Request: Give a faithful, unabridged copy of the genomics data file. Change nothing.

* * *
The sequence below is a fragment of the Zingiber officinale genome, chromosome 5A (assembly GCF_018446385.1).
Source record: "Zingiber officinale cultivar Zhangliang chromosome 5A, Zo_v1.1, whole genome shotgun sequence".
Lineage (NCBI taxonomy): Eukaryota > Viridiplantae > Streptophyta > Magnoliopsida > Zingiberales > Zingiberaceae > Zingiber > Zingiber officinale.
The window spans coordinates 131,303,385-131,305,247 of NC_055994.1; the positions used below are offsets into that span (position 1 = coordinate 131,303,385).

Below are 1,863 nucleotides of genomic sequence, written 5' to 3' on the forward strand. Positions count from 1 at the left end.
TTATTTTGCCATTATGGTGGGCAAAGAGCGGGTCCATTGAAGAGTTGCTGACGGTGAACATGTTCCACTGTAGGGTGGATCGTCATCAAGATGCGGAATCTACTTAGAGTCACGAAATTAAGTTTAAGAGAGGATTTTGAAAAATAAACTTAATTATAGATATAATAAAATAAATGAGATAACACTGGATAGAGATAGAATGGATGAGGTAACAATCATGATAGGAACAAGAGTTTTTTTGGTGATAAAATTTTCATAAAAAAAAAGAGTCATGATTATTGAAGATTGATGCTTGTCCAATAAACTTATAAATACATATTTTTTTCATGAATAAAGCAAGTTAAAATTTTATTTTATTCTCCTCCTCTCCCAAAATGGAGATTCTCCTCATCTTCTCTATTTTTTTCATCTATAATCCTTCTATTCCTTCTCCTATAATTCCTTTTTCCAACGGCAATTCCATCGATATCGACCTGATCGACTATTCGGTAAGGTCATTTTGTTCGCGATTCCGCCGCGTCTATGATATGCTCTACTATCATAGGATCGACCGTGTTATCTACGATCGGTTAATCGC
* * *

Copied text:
The sequence below is a fragment of the Zingiber officinale genome, chromosome 5A (assembly GCF_018446385.1).
Source record: "Zingiber officinale cultivar Zhangliang chromosome 5A, Zo_v1.1, whole genome shotgun sequence".
Lineage (NCBI taxonomy): Eukaryota > Viridiplantae > Streptophyta > Magnoliopsida > Zingiberales > Zingiberaceae > Zingiber > Zingiber officinale.
The window spans coordinates 131,303,385-131,305,247 of NC_055994.1; the positions used below are offsets into that span (position 1 = coordinate 131,303,385).

Below are 1,863 nucleotides of genomic sequence, written 5' to 3' on the forward strand. Positions count from 1 at the left end.
TTATTTTGCCATTATGGTGGGCAAAGAGCGGGTCCATTGAAGAGTTGCTGACGGTGAACATGTTCCACTGTAGGGTGGATCGTCATCAAGATGCGGAATCTACTTAGAGTCACGAAATTAAGTTTAAGAGAGGATTTTGAAAAATAAACTTAATTATAGATATAATAAAATAAATGAGATAACACTGGATAGAGATAGAATGGATGAGGTAACAATCATGATAGGAACAAGAGTTTTTTTGGTGATAAAATTTTCATAAAAAAAAAGAGTCATGATTATTGAAGATTGATGCTTGTCCAATAAACTTATAAATACATATTTTTTTCATGAATAAAGCAAGTTAAAATTTTATTTTATTCTCCTCCTCTCCCAAAATGGAGATTCTCCTCATCTTCTCTATTTTTTTCATCTATAATCCTTCTATTCCTTCTCCTATAATTCCTTTTTCCAACGGCAATTCCATCGATATCGACCTGATCGACTATTCGGTAAGGTCATTTTGTTCGCGATTCCGCCGCGTCTATGATATGCTCTACTATCATAGGATCGACCGTGTTATCTACGATCGGTTAATCGC